A pulse instead of simply paper or pixels. I’ve never gone into anything thinking it will be like flogging a little bit of my soul but sometimes when there is insistence from a client to shoe-horn every brand message into a 60-second video, you give in among the children’s needs for “a green spoon, NOT the pink spoon”. And that’s bad. For everyone.
In terms of feedback, a few followers found a one-off partnership we did with a major entertainment company to promote one of their films a huge turn off. I lost 147 followers when uploading that post (usually we lose between 12-25) and it had the lowest engagement of any brand partnerships we’ve done. I’d been asked by the brand to wear a branded bomber jacket in the image and, according to a few followers I engage with regularly, they felt: 1) I was literally selling myself by wearing branding – even though it was a beautiful item, it was still too close to the bone 2) The reviews for the film were awful – and even though I loved it – they felt I’d sold out.
You win some, you lose some.
Perhaps the most challenging time I’ve faced on Instagram related to a union with Hello Magazine and Next. While this wasn’t a paid partnership, it was a collaboration for the magazine’s Star Mum Awards. I was on a judging panel with Kimberley Walsh, Binky Felstead, Izzy Judd and Kate Silverton and the aim was to judge/ celebrate mums. The image to promote the judging panel went up on both brand channels and within minutes, there was backlash from all corners of the Internet.
The glaring lack of diversity aside, the concept of five white women judging other women to be a ‘Star Mum’ kick-started huge public outcry that ended up running in The Sun, The Mirror, The Daily Mail and The Telegraph.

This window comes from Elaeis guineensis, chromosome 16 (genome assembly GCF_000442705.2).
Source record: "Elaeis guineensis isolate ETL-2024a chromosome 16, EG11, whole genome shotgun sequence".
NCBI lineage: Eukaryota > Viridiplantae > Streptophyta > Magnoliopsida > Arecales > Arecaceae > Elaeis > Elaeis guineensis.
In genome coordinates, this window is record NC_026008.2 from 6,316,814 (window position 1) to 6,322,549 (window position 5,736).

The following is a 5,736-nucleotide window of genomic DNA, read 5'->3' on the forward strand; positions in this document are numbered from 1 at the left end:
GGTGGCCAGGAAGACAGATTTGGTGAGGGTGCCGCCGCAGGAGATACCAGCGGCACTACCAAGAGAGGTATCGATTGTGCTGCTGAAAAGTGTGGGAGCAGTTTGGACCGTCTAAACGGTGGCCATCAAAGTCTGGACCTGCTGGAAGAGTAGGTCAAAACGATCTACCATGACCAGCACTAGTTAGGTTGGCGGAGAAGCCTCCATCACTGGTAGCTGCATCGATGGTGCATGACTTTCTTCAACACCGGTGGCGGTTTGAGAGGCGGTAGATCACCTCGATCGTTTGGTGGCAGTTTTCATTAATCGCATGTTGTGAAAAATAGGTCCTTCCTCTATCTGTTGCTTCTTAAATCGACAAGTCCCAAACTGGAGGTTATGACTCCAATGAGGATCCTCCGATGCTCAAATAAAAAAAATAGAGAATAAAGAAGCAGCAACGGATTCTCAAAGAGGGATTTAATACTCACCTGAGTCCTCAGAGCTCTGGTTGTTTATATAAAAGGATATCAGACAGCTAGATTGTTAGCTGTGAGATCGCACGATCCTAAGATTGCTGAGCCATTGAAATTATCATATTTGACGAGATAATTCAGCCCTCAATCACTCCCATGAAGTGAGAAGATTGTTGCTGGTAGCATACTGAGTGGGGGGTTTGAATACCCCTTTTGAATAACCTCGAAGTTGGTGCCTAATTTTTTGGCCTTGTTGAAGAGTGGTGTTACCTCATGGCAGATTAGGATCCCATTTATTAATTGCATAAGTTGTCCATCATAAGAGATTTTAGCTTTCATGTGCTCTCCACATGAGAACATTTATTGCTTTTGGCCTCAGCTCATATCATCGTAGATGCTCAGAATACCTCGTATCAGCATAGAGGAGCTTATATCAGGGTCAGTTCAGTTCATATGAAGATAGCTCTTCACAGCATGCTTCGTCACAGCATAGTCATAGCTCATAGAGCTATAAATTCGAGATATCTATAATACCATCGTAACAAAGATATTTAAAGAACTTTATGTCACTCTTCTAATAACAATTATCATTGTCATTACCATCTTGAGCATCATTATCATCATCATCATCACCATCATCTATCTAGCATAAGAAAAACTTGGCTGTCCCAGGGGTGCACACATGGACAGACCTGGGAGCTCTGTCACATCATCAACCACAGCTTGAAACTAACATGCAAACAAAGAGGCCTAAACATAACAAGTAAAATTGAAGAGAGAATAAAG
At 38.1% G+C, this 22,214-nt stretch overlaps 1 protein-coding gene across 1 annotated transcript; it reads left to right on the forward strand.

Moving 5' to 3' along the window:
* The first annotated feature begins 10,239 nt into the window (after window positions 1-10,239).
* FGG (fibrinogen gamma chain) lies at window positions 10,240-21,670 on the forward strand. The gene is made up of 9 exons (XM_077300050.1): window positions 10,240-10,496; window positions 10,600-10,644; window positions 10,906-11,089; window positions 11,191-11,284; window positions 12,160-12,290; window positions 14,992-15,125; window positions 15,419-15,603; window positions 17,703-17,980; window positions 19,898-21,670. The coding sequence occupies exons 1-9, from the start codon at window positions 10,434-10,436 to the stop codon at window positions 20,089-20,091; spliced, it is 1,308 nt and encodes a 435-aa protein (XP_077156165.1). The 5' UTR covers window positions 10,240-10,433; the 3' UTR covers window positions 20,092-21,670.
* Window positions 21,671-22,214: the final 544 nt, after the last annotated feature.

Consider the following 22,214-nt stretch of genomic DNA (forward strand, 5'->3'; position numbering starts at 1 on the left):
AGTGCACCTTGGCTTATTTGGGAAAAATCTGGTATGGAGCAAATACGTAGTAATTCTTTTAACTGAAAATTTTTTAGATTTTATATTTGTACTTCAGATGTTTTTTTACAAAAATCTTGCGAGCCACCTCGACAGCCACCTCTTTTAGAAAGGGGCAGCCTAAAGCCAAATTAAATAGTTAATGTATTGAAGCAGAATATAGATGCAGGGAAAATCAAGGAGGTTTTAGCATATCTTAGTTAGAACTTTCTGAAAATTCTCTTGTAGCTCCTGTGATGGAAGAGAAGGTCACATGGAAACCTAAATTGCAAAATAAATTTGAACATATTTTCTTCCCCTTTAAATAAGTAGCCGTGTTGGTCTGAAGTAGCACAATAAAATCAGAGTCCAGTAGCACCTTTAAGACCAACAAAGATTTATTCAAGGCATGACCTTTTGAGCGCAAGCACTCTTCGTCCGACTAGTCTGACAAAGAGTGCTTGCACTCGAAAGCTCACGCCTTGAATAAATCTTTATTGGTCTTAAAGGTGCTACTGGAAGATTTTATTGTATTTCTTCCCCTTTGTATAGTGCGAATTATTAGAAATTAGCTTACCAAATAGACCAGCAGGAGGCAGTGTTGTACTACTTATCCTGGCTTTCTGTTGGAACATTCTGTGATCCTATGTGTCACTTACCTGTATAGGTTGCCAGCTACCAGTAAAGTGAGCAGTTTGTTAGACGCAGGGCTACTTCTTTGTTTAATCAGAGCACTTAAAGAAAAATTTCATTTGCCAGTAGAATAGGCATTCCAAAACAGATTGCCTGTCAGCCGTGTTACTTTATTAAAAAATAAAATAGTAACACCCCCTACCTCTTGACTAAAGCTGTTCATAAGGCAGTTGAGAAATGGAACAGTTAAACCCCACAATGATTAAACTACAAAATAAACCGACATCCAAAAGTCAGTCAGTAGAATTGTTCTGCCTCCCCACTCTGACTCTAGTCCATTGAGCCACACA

I had no excuses and it was essential to acknowledge the mistake (from my side) and following Next’s apology, I posted on my Instagram account. This kick-started a 1,456-comment-strong thread bringing all brands into disrepute.
Since this collaboration, many brands have contacted me to say the whole discussion has made them sit up and ensure diversity and inclusion is intrinsic to their campaigns. It’s been eye-opening for many because prior to social media, it would have been harder to offer instant feedback to a piece of content that many felt wasn’t right on so many levels. Social media is just that – social. And social behaviour can be positive and negative. I believe the brands that will thrive in the current climate are those that can truly engage with those speaking to or criticising them. The days of the generic tone, ‘we regret our actions…’ needs to be replaced with something more human that doesn’t require ten sign-offs before being posted. An apology must be heartfelt and that’s the not-so ugly truth.
At MSL we have a dedicated influencer marketing team, please email Claire Hutchings for any influencer marketing needs.
Looking for the right influencer for your brand? Read our influencer personas blog to gain some further insight.